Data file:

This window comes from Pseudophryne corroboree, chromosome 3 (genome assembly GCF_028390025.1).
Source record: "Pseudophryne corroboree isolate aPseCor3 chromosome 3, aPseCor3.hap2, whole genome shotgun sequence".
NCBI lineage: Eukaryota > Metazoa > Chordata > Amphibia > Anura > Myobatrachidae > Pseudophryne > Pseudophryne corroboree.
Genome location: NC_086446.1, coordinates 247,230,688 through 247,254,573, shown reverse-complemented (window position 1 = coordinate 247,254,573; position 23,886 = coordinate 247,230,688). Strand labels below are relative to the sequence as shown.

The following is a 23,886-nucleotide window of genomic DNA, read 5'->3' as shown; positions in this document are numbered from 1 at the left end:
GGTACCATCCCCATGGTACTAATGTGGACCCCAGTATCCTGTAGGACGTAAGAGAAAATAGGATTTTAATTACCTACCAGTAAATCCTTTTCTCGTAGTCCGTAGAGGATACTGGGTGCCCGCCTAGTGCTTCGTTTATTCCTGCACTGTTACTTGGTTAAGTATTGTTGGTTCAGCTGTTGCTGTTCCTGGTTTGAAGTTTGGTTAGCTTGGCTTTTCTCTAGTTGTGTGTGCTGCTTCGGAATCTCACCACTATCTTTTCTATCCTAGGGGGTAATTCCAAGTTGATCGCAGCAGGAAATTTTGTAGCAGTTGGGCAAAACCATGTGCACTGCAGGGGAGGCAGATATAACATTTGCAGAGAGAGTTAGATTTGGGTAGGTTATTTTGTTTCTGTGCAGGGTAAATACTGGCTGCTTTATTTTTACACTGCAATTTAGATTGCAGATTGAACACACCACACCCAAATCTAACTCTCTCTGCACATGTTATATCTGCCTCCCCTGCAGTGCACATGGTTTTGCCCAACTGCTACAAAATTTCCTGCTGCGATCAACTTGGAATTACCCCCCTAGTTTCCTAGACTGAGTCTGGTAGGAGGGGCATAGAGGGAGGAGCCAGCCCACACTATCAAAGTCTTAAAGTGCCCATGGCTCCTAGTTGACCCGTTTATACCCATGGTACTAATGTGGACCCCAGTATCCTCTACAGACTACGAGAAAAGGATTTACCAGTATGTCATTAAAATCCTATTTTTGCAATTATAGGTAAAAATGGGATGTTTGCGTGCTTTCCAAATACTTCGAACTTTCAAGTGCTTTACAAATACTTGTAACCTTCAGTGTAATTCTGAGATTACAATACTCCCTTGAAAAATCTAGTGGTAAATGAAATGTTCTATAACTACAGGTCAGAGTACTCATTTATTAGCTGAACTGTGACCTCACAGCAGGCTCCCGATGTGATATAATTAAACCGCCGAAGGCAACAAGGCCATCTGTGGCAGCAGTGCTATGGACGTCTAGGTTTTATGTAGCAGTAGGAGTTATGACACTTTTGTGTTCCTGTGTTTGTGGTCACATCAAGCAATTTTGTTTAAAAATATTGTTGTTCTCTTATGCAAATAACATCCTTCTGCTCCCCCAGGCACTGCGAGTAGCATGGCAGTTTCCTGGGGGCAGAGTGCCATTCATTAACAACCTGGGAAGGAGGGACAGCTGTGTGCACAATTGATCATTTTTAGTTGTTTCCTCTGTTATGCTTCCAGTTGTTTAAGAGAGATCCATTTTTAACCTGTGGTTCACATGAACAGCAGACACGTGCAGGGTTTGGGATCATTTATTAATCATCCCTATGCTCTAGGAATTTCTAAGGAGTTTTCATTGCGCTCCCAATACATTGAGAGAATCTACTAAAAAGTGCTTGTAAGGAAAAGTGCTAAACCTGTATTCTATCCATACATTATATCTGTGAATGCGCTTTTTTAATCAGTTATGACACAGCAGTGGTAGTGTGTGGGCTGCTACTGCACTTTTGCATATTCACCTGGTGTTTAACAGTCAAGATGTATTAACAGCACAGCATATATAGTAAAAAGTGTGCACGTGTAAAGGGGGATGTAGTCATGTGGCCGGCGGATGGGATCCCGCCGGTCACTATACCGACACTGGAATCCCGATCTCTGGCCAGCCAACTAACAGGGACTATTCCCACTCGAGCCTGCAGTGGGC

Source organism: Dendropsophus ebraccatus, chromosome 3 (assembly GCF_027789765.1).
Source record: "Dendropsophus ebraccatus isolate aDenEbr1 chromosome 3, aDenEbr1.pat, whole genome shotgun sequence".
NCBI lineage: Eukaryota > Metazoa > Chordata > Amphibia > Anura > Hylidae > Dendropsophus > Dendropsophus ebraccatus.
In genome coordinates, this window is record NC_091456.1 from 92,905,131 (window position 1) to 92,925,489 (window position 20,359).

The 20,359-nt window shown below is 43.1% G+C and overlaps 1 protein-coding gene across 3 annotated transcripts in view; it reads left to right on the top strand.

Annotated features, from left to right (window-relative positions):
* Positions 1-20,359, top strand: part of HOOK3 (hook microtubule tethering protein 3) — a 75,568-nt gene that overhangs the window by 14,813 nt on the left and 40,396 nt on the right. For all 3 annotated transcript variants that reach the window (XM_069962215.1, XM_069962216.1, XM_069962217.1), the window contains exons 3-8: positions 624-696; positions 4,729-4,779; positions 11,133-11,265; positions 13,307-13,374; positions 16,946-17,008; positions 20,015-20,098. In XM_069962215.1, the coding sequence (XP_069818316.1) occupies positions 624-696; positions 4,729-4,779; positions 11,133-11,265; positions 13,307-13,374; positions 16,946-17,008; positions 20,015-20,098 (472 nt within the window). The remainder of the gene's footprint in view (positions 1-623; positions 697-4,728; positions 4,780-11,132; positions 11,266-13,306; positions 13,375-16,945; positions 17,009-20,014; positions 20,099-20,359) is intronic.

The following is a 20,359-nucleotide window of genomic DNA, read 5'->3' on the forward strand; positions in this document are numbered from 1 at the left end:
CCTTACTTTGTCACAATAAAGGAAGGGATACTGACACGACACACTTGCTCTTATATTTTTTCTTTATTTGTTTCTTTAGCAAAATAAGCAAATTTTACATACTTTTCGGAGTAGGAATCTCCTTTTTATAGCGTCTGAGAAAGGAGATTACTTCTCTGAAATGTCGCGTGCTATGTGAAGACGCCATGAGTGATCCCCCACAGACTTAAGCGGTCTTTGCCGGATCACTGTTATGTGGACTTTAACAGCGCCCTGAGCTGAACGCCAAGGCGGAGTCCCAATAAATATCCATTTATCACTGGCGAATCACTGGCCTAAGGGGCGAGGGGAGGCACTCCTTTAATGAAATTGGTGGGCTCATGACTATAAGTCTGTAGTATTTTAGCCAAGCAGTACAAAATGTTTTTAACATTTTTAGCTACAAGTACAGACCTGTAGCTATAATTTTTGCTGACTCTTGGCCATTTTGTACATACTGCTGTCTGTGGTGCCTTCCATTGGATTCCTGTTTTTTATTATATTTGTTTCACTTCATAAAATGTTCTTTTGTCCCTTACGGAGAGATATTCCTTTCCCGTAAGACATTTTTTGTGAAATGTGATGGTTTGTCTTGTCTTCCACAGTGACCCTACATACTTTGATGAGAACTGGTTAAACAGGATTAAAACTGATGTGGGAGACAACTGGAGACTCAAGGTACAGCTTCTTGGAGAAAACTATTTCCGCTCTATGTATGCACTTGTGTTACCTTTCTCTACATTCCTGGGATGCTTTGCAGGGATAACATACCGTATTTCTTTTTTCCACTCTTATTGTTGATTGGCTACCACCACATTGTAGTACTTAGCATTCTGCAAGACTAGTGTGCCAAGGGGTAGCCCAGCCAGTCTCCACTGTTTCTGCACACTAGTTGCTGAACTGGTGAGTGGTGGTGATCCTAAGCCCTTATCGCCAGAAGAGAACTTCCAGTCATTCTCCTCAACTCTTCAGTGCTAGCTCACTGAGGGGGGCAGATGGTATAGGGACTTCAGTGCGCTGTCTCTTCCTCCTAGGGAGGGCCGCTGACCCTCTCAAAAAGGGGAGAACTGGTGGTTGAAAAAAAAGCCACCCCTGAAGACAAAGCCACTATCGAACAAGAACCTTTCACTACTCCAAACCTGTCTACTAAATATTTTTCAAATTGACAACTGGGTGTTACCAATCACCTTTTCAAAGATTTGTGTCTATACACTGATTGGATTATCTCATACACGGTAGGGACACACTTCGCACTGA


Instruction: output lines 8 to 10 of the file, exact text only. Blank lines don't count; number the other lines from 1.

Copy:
Source record: "Dendropsophus ebraccatus isolate aDenEbr1 chromosome 3, aDenEbr1.pat, whole genome shotgun sequence".
NCBI lineage: Eukaryota > Metazoa > Chordata > Amphibia > Anura > Hylidae > Dendropsophus > Dendropsophus ebraccatus.
In genome coordinates, this window is record NC_091456.1 from 92,905,131 (window position 1) to 92,925,489 (window position 20,359).